Utility of the Visceral Adiposity Index and Hypertriglyceridemic Waist Phenotype for Predicting Incident Hypertension
Background: The aim of this study was to assess the utility of the visceral adiposity index (VAI) and the hypertriglyceridemic waist (HTGW) phenotype as possible hypertension (HTN) predictors in a high-risk population without diabetes and HTN.
Methods: Incident HTN over a 7-year follow-up was assessed among 1,375 first-degree non-diabetic and non-hypertensive relatives of consecutive patients with type 2 diabetes who were 30 to 70 years of age. HTN was defined as a blood pressure reading ≥140/90 mm Hg or the use of antihypertensive medications. We examined the incidence of HTN across VAI quintiles and four groups defined according to baseline fasting serum triglyceride (TG) levels and waist circumference (WC).
Results: The VAI and the HTGW phenotype at baseline were related to an increased risk for HTN. In comparison with the lowest VAI quintile, the highest VAI quintile showed a significant associated with HTN in an age- and gender-adjusted model (odds ratio [OR], 1.65; 95% confidence interval [CI], 1.07 to 2.55). Those with HTGW were 2.3 times (OR, 2.27; 95% CI, 1.54 to 3.35) more likely to develop HTN than those with a normal WC and normal TG levels.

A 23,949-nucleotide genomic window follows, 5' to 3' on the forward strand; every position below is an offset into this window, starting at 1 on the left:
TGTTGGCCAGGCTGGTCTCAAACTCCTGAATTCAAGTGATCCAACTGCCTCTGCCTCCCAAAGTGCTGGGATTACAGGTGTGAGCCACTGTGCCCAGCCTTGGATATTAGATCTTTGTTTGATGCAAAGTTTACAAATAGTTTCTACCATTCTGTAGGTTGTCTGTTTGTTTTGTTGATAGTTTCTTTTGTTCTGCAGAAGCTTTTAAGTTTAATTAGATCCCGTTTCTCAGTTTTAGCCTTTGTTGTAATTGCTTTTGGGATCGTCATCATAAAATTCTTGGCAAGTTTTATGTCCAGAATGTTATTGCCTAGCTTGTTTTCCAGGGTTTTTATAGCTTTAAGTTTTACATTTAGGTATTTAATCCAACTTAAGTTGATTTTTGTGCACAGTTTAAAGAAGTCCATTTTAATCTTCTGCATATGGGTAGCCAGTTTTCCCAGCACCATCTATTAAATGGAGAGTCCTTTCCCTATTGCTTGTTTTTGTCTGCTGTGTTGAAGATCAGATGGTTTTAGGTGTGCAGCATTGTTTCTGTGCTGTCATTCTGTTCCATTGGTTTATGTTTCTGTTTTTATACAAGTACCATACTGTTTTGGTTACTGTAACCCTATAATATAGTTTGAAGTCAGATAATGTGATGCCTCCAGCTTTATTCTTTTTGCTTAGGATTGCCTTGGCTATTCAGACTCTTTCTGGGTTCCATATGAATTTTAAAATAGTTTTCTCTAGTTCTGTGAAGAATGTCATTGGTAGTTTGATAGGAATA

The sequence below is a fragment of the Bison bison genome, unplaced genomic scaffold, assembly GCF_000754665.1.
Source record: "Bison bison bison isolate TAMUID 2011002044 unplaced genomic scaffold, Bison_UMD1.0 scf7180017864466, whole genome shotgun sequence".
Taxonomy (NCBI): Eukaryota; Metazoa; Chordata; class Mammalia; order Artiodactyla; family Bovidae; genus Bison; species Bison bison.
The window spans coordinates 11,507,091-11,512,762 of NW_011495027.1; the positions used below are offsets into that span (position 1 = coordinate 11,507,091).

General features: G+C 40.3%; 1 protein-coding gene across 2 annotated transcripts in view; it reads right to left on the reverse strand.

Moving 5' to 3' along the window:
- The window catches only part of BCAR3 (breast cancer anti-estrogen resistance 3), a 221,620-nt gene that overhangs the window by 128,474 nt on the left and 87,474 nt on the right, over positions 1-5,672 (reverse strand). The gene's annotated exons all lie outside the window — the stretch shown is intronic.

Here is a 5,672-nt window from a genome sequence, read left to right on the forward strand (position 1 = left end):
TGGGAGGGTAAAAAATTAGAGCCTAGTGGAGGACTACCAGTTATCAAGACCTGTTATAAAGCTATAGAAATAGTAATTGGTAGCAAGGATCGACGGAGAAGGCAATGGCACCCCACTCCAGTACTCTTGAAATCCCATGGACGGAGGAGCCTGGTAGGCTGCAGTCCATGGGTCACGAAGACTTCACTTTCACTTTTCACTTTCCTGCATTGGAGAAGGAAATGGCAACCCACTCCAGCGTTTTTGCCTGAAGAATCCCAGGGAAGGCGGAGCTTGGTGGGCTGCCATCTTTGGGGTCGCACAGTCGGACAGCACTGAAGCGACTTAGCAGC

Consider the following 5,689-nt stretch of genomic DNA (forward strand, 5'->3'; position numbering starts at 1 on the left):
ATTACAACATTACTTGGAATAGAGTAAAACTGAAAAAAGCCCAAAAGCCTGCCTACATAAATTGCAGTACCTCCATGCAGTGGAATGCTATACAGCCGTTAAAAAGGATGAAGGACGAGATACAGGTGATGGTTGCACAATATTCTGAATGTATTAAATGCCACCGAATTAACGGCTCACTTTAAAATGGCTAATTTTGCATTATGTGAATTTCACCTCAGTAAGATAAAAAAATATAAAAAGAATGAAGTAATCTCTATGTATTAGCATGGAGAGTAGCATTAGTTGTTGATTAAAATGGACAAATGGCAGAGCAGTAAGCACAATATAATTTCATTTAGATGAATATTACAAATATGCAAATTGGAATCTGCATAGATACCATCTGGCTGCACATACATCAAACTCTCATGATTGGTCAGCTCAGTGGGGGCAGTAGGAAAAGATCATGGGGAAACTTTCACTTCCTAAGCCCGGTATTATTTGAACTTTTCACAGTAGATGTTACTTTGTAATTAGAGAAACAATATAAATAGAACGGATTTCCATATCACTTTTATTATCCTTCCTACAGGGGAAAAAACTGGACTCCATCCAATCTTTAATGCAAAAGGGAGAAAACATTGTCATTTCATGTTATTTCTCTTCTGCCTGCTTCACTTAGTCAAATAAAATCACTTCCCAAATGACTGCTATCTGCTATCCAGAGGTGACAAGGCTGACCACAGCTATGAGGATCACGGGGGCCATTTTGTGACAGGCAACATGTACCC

Conclusion: Greater VAI values weakly predicted HTN, whereas the HTGW phenotype was a stronger predictor of incident HTN in an Iranian high-risk population.
Keywords: Hypertension; Hypertriglyceridemic waist; Incidence; Risk factors; Visceral adiposity index.